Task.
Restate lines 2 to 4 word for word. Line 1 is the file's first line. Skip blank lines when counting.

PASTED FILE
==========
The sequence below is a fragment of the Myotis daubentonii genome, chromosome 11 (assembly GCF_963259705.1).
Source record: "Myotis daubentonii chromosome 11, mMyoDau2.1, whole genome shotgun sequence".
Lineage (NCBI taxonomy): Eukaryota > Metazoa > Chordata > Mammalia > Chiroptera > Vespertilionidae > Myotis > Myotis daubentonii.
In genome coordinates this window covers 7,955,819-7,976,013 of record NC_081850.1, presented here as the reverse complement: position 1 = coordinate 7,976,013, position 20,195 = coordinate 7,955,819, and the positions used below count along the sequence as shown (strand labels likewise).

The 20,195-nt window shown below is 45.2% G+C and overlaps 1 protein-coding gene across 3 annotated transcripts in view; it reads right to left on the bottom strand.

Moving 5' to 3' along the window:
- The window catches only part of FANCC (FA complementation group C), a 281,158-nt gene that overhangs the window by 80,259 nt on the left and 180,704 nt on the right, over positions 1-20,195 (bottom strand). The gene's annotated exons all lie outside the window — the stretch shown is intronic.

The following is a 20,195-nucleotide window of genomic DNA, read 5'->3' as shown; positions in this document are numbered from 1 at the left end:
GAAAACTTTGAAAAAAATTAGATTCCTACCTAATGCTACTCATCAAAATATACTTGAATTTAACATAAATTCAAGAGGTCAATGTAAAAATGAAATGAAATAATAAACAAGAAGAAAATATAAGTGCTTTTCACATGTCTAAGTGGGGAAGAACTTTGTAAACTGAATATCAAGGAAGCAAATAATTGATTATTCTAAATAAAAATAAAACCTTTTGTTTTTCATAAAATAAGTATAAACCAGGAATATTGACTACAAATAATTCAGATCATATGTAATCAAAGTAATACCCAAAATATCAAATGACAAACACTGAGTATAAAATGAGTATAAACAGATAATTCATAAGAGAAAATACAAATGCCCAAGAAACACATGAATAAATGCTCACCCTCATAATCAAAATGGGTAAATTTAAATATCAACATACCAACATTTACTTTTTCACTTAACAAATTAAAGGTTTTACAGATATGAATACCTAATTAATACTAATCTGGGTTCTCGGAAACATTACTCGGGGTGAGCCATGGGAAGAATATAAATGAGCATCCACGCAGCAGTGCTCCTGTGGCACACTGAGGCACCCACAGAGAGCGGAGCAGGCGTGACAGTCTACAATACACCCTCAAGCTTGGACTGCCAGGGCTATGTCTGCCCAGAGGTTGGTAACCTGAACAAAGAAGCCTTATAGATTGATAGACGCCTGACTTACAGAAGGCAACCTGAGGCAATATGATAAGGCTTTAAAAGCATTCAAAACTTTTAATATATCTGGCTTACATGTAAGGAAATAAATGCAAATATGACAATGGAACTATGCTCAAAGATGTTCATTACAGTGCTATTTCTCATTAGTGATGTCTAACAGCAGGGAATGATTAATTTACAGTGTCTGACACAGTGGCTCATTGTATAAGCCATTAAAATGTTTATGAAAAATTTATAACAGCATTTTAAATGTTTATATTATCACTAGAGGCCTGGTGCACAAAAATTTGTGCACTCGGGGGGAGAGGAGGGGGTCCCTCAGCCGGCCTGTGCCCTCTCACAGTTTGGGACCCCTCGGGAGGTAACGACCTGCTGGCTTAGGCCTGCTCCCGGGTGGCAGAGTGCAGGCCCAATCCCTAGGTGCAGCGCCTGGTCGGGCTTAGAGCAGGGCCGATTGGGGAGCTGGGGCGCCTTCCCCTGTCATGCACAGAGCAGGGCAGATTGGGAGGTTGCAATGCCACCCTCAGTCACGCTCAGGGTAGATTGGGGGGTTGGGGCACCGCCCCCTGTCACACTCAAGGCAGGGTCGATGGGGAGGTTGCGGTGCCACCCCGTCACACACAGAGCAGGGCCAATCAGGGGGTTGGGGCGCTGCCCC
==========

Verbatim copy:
Source record: "Myotis daubentonii chromosome 11, mMyoDau2.1, whole genome shotgun sequence".
Lineage (NCBI taxonomy): Eukaryota > Metazoa > Chordata > Mammalia > Chiroptera > Vespertilionidae > Myotis > Myotis daubentonii.
In genome coordinates this window covers 7,955,819-7,976,013 of record NC_081850.1, presented here as the reverse complement: position 1 = coordinate 7,976,013, position 20,195 = coordinate 7,955,819, and the positions used below count along the sequence as shown (strand labels likewise).